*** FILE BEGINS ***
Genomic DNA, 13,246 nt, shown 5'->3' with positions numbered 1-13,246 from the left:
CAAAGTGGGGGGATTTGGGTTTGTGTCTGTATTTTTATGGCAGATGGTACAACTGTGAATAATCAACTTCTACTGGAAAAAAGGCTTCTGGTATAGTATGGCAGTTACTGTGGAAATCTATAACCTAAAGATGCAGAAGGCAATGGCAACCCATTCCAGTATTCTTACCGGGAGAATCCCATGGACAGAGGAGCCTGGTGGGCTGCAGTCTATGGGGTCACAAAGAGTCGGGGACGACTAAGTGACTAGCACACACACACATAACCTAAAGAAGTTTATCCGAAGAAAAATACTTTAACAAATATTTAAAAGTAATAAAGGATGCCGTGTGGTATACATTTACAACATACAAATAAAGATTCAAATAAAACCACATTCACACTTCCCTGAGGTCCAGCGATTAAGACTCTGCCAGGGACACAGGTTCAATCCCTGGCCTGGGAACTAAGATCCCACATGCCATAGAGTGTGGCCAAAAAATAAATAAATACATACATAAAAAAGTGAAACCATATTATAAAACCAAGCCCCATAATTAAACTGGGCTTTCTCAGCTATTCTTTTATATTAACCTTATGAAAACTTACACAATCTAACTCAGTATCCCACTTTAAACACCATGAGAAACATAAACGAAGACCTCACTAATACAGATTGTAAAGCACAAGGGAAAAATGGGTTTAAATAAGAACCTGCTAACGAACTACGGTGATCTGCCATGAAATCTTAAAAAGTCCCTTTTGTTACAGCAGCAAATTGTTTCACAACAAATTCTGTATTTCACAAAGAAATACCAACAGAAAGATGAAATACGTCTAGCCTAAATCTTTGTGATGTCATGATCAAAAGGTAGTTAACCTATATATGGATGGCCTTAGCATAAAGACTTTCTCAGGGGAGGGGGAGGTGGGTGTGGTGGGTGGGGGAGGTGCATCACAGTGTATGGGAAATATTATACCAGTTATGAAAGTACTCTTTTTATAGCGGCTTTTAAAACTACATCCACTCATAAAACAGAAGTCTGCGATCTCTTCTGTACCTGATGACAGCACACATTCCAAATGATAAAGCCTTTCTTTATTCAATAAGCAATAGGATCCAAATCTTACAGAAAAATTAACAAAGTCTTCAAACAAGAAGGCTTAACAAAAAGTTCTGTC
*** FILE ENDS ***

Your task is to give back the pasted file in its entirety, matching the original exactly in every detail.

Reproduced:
Genomic DNA, 13,246 nt, shown 5'->3' with positions numbered 1-13,246 from the left:
CAAAGTGGGGGGATTTGGGTTTGTGTCTGTATTTTTATGGCAGATGGTACAACTGTGAATAATCAACTTCTACTGGAAAAAAGGCTTCTGGTATAGTATGGCAGTTACTGTGGAAATCTATAACCTAAAGATGCAGAAGGCAATGGCAACCCATTCCAGTATTCTTACCGGGAGAATCCCATGGACAGAGGAGCCTGGTGGGCTGCAGTCTATGGGGTCACAAAGAGTCGGGGACGACTAAGTGACTAGCACACACACACATAACCTAAAGAAGTTTATCCGAAGAAAAATACTTTAACAAATATTTAAAAGTAATAAAGGATGCCGTGTGGTATACATTTACAACATACAAATAAAGATTCAAATAAAACCACATTCACACTTCCCTGAGGTCCAGCGATTAAGACTCTGCCAGGGACACAGGTTCAATCCCTGGCCTGGGAACTAAGATCCCACATGCCATAGAGTGTGGCCAAAAAATAAATAAATACATACATAAAAAAGTGAAACCATATTATAAAACCAAGCCCCATAATTAAACTGGGCTTTCTCAGCTATTCTTTTATATTAACCTTATGAAAACTTACACAATCTAACTCAGTATCCCACTTTAAACACCATGAGAAACATAAACGAAGACCTCACTAATACAGATTGTAAAGCACAAGGGAAAAATGGGTTTAAATAAGAACCTGCTAACGAACTACGGTGATCTGCCATGAAATCTTAAAAAGTCCCTTTTGTTACAGCAGCAAATTGTTTCACAACAAATTCTGTATTTCACAAAGAAATACCAACAGAAAGATGAAATACGTCTAGCCTAAATCTTTGTGATGTCATGATCAAAAGGTAGTTAACCTATATATGGATGGCCTTAGCATAAAGACTTTCTCAGGGGAGGGGGAGGTGGGTGTGGTGGGTGGGGGAGGTGCATCACAGTGTATGGGAAATATTATACCAGTTATGAAAGTACTCTTTTTATAGCGGCTTTTAAAACTACATCCACTCATAAAACAGAAGTCTGCGATCTCTTCTGTACCTGATGACAGCACACATTCCAAATGATAAAGCCTTTCTTTATTCAATAAGCAATAGGATCCAAATCTTACAGAAAAATTAACAAAGTCTTCAAACAAGAAGGCTTAACAAAAAGTTCTGTC